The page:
Reuters: Kazakhstan agreed to supply oil bypassing Russia

Kazakhstan and Azerbaijan are in the final stages of an agreement under which part of the Kazakh oil produced will be redirected to the Azerbaijani oil pipeline system. The development of this transport route will make it possible to supply oil bypassing Russia. This was reported by Reuters, citing sources familiar with the negotiations.

The need to find alternative routes arose after a series of incidents around the Caspian Pipeline Consortium (CPC), through which about 80% of Kazakh oil exports pass. Sources note that the reason for the search for alternatives was Russian restrictions, which led to restrictions on supplies by stopping the work of the CPC.

At the moment, negotiations are underway on small volumes of deliveries. From the Kazakh side, they are conducted by the state company Kazmunaigas (KMG), from the Azerbaijani side, by the trading division of the state company SOCAR. The discussed volume of oil is only 1.5 million tons per year, which will be delivered to Baku by tankers across the Caspian Sea, after which they will enter the Baku-Tbilisi-Ceyhan (BTC) pipeline system. The daily volume of supplies will be about 30,000 barrels, which looks negligible compared to 1.3-1.4 million barrels per day for CPC. The agreement is expected to be concluded at the end of August, and deliveries will begin at the end of September.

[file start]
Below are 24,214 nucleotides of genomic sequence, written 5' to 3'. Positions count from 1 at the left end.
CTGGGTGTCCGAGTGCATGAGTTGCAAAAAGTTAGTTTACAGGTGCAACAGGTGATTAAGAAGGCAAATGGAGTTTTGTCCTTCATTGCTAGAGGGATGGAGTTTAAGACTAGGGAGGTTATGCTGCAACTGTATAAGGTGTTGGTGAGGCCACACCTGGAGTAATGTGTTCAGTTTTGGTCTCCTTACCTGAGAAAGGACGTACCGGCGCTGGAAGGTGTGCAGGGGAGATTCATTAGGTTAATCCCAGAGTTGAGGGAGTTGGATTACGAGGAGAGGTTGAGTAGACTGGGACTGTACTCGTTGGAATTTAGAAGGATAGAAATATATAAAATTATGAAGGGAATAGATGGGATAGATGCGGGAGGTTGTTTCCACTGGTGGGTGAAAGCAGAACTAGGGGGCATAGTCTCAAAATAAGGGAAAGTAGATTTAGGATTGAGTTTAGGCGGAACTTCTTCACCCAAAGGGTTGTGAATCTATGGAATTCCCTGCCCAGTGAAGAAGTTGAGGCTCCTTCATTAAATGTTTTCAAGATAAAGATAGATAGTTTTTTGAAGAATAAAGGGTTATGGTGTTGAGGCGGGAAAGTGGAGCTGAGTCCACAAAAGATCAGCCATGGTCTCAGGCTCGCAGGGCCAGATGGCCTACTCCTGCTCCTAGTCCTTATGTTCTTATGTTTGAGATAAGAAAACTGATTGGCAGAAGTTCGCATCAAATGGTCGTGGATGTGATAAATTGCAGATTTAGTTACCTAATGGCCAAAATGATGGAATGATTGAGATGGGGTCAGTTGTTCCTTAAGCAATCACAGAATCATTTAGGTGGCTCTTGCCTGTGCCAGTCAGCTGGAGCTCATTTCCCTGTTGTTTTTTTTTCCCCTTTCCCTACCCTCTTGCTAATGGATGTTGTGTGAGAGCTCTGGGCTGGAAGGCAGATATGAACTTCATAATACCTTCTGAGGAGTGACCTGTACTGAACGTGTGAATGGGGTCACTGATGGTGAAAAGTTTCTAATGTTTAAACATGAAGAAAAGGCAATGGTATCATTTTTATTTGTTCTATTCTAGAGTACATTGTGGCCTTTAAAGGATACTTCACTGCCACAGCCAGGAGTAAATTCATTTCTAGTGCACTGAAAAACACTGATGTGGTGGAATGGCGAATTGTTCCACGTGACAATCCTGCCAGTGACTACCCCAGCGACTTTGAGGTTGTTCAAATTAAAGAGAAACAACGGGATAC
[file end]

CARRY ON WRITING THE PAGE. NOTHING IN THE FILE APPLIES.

However, the talks do not end there: the parties are also discussing a future increase in volumes with the help of another pipeline, the final point of which is the Georgian port of Supsa. We are talking about another 3.5 million tons of oil per year, in which case the total volume of supplies will slightly exceed 100,000 barrels per day, or about 8% of CPC's capacity. True, the increased volumes, in the event of a deal, will begin to flow into the Azerbaijani pipeline system only from 2023.

Additional complexities of the transaction are related to the need to use a limited tanker fleet by Kazakhstan, as well as the qualitative difference between the Kazakh oil grade and the Azerbaijani one. Azerbaijani oil is higher quality with lower sulfur content, it is easier to process, unlike Kazakh oil, which is traded at a discount even to the Azerbaijani benchmark.

President of Kazakhstan Kassym-Jomart Tokayev expressed concern about the dependence of the export capacities of Kazakh oil on the CPC back in July, at the same time the head of state instructed to find alternative supply routes and assess the possibility of expanding the export of Kazakh oil through the Trans-Caspian route - a transport system passing through China, Kazakhstan, the Caspian seas, Azerbaijan, Georgia and further to Turkey and Europe.

American Daily Newspaper

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